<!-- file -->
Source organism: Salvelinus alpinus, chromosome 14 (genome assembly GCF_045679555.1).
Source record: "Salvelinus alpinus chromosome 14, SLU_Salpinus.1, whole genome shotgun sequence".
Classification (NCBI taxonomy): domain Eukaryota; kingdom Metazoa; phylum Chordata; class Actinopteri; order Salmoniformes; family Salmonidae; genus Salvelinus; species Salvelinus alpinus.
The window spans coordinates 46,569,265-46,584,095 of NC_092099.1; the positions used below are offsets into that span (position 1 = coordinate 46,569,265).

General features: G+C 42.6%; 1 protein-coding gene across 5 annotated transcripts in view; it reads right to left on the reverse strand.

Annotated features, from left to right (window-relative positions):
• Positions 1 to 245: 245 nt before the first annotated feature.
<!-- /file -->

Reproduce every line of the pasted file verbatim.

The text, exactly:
Source organism: Salvelinus alpinus, chromosome 14 (genome assembly GCF_045679555.1).
Source record: "Salvelinus alpinus chromosome 14, SLU_Salpinus.1, whole genome shotgun sequence".
Classification (NCBI taxonomy): domain Eukaryota; kingdom Metazoa; phylum Chordata; class Actinopteri; order Salmoniformes; family Salmonidae; genus Salvelinus; species Salvelinus alpinus.
The window spans coordinates 46,569,265-46,584,095 of NC_092099.1; the positions used below are offsets into that span (position 1 = coordinate 46,569,265).

General features: G+C 42.6%; 1 protein-coding gene across 5 annotated transcripts in view; it reads right to left on the reverse strand.

Annotated features, from left to right (window-relative positions):
• Positions 1 to 245: 245 nt before the first annotated feature.